Naturalist Newsletter of December 3, 2007
issued from Yerba Buena Clinic just outside
Pueblo Nuevo Solistahuacan, Chiapas, MÉXICO
about 1740 meters in elevation, ± LAT. 17° 11' 27"N, LONG. -92° 53' 35"W
All through the tropics right now, especially in parks and along streets, there's a tree with dark green leaves and large, red blossoms so showy that, even in a land of many gorgeously flowering trees, your eyes gladden just to see it. You can behold one of ours at the right.
That's the African Tulip Tree, SPATHODEA CAMPANULATA, and it's really from Africa, but planted worldwide in the tropics because of its beauty. Of course having a worldwide distribution it's known by many names. Another English name is Santo Domingo Mahogany, though it's not related to real Mahogany at all, being in a completely different family, the Bignonia Family. In Spanish sometimes it's called "Flor de Fuente," or "Fountain Flower," because the four-inch-long blossoms curve into a cup that can hold water for visiting birds and insects. You can see a blossom in my hand at the left.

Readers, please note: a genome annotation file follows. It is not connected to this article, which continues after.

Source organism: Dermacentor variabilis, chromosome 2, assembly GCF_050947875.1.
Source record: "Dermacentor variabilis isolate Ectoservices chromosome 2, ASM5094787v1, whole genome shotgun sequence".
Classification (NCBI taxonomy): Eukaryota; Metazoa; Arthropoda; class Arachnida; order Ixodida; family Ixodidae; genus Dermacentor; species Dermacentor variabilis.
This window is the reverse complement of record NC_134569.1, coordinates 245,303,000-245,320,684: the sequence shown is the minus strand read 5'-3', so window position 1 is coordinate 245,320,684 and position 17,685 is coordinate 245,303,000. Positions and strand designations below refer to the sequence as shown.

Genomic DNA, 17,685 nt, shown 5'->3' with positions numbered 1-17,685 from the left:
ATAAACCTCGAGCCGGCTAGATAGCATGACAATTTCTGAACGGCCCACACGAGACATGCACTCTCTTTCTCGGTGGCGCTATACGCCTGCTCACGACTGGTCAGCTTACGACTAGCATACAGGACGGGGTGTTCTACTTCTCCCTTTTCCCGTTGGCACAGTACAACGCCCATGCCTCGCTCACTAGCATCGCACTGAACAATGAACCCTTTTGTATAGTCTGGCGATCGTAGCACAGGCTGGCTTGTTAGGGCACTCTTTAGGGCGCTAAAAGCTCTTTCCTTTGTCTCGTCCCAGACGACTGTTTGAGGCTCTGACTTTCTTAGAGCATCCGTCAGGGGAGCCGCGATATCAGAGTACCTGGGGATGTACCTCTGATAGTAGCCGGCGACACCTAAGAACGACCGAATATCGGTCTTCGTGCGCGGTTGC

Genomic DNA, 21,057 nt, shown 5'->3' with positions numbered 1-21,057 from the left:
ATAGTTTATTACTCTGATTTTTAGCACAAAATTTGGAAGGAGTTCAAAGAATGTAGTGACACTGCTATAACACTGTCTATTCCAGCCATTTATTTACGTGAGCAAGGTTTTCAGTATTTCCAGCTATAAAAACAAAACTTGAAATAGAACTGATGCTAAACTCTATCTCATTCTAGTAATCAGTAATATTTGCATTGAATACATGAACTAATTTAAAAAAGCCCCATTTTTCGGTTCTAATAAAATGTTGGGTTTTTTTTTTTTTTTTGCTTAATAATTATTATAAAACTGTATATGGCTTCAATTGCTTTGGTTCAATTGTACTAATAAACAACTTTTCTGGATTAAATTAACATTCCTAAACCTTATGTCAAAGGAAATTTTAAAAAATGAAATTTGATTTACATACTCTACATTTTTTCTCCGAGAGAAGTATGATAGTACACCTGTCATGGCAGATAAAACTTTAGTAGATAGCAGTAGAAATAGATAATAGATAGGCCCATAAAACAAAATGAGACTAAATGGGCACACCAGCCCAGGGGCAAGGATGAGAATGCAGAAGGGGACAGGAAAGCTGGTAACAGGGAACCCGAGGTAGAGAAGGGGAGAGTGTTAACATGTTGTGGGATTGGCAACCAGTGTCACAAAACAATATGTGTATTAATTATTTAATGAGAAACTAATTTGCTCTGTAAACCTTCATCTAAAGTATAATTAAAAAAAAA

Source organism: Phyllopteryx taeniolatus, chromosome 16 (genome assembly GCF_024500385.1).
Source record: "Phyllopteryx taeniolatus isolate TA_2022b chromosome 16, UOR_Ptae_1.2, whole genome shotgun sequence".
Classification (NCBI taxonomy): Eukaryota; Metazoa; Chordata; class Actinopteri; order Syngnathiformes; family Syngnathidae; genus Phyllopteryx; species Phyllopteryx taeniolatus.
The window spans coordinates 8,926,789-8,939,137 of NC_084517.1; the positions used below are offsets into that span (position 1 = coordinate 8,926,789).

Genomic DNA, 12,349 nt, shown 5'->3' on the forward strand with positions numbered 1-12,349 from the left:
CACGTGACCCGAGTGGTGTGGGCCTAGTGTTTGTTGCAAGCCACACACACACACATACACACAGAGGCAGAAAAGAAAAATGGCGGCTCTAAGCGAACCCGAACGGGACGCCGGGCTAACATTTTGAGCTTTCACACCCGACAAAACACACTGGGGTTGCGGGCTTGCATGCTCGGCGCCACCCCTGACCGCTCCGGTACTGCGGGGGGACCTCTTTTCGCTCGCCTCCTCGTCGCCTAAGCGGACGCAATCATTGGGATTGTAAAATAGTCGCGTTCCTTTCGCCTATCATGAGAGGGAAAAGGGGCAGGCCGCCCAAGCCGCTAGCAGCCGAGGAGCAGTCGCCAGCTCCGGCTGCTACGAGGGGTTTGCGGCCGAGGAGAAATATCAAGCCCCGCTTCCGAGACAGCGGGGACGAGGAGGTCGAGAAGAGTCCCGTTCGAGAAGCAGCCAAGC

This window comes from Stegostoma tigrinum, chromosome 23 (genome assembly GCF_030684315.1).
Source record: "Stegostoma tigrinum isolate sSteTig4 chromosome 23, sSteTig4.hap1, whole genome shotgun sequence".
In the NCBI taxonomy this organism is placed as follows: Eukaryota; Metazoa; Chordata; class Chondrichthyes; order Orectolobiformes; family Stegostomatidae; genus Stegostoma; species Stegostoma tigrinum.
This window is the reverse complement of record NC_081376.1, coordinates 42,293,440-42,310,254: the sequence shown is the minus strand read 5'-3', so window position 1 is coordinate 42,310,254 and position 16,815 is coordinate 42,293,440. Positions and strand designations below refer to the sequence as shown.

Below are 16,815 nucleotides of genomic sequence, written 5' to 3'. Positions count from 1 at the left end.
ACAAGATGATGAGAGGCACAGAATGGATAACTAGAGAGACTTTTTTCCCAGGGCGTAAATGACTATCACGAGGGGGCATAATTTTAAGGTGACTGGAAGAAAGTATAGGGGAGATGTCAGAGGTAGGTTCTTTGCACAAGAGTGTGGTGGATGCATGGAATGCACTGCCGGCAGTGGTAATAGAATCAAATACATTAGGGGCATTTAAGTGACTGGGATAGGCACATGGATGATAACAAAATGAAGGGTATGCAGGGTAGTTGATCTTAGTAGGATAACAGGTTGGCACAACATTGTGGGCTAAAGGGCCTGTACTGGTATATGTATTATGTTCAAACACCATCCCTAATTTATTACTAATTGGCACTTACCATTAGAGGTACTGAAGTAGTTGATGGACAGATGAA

Besides its beauty, the tree is often planted because it's fast-growing and can be reproduced from seeds, root suckers or cuttings. One problem with the tree is that its branches are brittle, thus very susceptible to wind injury.